by Bill and Mary Weaver
Tonya and Dean Sanner and their four sons run a picture-perfect berry and Concord grape operation on more than 12 of their 20 acres in southeastern Minnesota. They sell their fresh fruit to PYO customers, at the local farmers market, and on farm tours. They also produce their own juices, jams, jellies and fruit leather, which stretch their sales through the winter.
PYO customers appreciate the heavily straw-mulched rows, which keep both berries and pickers clean and dry. Dean, who grew up on a farm, applies the straw mulch about 5 inches thick at the beginning of November, right over plants and rows.
“I drive the tractor, and he stands on the wagon behind, feeding the rectangular bales through the hopper, which blows out a mulch blanket. We use about 480 bales of straw,” explained Tonya, the primary grower. (Dean has a full-time job offsite.) When spring finally arrives in southern Minnesota in late April, the whole family spends hours raking the straw off their 3 acres of strawberry plants, a time-consuming job.
The strawberries are planted with a transplanter using a matted row system. Each year, one third of the plants are removed and an equivalent area is newly planted. The boys snip off the flower buds that first year allowing the strawberry plants to root and save energy for the next season. Then the berries are harvested the second and third years.
Although Firefly Berries is not certified organic, the Sanners grow sustainably, and use organic methods, such as cover cropping with legumes and applying tons of leaf-based compost every year from the local recycling center to improve the health of their soil. Weeding is done by hand. Only “soft” pesticides are used, and only on the weeds, never on fruiting plants.
Tonya relishes the physical activity and the peacefulness of working with their berry plants. “I have the ideal office. I can see migrating birds on the water,” she commented.
Dean, in addition to the tractor work and helping to pick berries before he goes to work in the morning, has gravitated to jam and jelly making. “It’s an unspoken agreement between us,” Tonya explained. “He knows I would rather be working outside.”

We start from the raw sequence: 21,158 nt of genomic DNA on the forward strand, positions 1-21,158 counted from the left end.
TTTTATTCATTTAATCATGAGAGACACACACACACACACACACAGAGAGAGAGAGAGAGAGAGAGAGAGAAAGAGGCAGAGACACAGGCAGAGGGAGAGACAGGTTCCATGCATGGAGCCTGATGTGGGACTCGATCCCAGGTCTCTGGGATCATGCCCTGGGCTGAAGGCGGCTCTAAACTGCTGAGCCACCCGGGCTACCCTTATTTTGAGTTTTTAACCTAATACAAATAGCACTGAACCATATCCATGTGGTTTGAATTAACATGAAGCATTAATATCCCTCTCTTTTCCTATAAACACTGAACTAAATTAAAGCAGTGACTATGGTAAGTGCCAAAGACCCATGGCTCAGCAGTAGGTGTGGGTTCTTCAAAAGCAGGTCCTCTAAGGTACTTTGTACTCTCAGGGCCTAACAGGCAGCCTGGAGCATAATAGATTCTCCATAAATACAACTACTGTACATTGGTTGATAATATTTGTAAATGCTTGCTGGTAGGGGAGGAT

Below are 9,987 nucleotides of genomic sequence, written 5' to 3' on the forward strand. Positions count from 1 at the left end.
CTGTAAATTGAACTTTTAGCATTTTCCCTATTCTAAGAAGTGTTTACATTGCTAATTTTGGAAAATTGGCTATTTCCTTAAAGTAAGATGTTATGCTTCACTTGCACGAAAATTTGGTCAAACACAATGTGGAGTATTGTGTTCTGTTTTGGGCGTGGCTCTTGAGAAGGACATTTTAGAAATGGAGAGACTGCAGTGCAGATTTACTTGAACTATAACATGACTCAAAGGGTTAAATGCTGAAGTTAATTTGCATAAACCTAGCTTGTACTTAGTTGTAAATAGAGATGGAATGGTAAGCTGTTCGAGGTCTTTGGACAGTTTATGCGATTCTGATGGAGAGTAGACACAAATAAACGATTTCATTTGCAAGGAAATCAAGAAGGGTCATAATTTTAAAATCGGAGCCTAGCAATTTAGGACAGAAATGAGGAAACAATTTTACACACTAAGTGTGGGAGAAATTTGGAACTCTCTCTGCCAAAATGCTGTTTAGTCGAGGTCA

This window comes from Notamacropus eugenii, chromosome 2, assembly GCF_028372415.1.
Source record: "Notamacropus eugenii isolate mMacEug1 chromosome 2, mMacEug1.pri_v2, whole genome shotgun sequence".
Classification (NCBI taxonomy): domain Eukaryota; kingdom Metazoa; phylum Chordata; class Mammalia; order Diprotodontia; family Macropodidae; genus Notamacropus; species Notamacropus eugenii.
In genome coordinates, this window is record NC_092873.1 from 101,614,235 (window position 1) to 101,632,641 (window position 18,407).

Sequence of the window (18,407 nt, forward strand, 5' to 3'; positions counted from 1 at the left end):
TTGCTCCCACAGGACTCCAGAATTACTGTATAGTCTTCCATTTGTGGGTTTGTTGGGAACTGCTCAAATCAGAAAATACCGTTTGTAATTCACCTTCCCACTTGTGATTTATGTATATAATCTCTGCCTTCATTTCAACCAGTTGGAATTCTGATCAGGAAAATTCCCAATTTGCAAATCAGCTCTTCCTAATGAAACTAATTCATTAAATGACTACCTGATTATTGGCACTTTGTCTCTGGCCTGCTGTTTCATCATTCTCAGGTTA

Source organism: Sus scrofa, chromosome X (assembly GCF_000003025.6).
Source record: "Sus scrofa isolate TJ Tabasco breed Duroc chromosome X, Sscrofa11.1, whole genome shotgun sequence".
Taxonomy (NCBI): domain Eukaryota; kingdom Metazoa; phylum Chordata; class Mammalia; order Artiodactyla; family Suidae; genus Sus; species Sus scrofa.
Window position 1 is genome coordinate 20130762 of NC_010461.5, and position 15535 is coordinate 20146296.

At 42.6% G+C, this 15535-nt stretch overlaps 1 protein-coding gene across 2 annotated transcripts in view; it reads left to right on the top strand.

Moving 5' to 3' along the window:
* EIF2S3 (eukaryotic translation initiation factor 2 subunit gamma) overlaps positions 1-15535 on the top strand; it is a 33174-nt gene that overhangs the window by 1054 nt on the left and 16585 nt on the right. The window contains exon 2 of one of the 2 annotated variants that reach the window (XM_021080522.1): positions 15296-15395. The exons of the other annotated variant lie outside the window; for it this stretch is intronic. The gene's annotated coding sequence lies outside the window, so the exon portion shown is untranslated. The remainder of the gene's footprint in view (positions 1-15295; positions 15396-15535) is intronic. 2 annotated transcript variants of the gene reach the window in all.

Their four sons Lucas, age 13; Ian, 11; Eliot, 8; and Lincoln, 4, all pitch in. “Everybody weeds,” Tonya explained. “Ian as has taken over the job of bringing pickers out to the fields, and Lucas helps with the check-out. After that, it is ‘divide and conquer’ to get all the jobs done. One of the boys might say, ‘How about if I make lunch today?’ That’s fine with me.”
Planted on a hill gently sloping to the lake below, all their plantings have good air drainage. “We do have some frost pockets, though,” added Tonya. “We know where they are, and we plant less cold-sensitive varieties in those places.”
The Sanner’s Concord grape planting includes 640 trellised vines, planted by the previous owner who mentored them when they purchased the property. The Concord grape vines have been surprisingly cold hardy during recent severe winters. While nearby growers of wine grapes have lost whole vines of other varieties bred especially for extreme winters, the Sanners have only lost a few vines. Tonya believes the age of their Concord grape vines helps. “They’re 20 years old,” she explained. “The older the vines are, the stronger they are.”